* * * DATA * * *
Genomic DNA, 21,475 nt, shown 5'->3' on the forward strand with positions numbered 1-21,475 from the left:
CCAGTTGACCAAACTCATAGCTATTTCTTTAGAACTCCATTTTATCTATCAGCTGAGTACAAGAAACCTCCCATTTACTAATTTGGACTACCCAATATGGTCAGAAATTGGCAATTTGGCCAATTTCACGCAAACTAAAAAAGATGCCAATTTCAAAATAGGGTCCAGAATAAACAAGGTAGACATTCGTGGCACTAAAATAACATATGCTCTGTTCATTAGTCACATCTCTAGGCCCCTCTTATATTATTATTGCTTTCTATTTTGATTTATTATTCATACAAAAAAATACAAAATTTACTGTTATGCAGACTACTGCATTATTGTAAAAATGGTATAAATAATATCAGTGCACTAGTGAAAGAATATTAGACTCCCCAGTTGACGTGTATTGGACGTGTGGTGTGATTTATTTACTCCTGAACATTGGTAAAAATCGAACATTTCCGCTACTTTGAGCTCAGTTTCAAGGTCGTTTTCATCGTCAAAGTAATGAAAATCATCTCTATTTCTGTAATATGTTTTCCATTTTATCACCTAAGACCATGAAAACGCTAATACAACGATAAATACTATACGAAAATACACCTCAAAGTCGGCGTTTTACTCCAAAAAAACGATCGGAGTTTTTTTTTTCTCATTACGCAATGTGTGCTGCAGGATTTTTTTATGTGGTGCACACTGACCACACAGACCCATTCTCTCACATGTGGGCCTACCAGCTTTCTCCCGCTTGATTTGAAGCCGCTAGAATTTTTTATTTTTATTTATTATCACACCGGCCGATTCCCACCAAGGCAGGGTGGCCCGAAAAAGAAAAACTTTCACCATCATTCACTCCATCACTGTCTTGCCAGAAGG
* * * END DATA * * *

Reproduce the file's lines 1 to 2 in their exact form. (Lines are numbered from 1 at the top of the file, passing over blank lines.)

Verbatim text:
Genomic DNA, 21,475 nt, shown 5'->3' on the forward strand with positions numbered 1-21,475 from the left:
CCAGTTGACCAAACTCATAGCTATTTCTTTAGAACTCCATTTTATCTATCAGCTGAGTACAAGAAACCTCCCATTTACTAATTTGGACTACCCAATATGGTCAGAAATTGGCAATTTGGCCAATTTCACGCAAACTAAAAAAGATGCCAATTTCAAAATAGGGTCCAGAATAAACAAGGTAGACATTCGTGGCACTAAAATAACATATGCTCTGTTCATTAGTCACATCTCTAGGCCCCTCTTATATTATTATTGCTTTCTATTTTGATTTATTATTCATACAAAAAAATACAAAATTTACTGTTATGCAGACTACTGCATTATTGTAAAAATGGTATAAATAATATCAGTGCACTAGTGAAAGAATATTAGACTCCCCAGTTGACGTGTATTGGACGTGTGGTGTGATTTATTTACTCCTGAACATTGGTAAAAATCGAACATTTCCGCTACTTTGAGCTCAGTTTCAAGGTCGTTTTCATCGTCAAAGTAATGAAAATCATCTCTATTTCTGTAATATGTTTTCCATTTTATCACCTAAGACCATGAAAACGCTAATACAACGATAAATACTATACGAAAATACACCTCAAAGTCGGCGTTTTACTCCAAAAAAACGATCGGAGTTTTTTTTTTCTCATTACGCAATGTGTGCTGCAGGATTTTTTTATGTGGTGCACACTGACCACACAGACCCATTCTCTCACATGTGGGCCTACCAGCTTTCTCCCGCTTGATTTGAAGCCGCTAGAATTTTTTATTTTTATTTATTATCACACCGGCCGATTCCCACCAAGGCAGGGTGGCCCGAAAAAGAAAAACTTTCACCATCATTCACTCCATCACTGTCTTGCCAGAAGG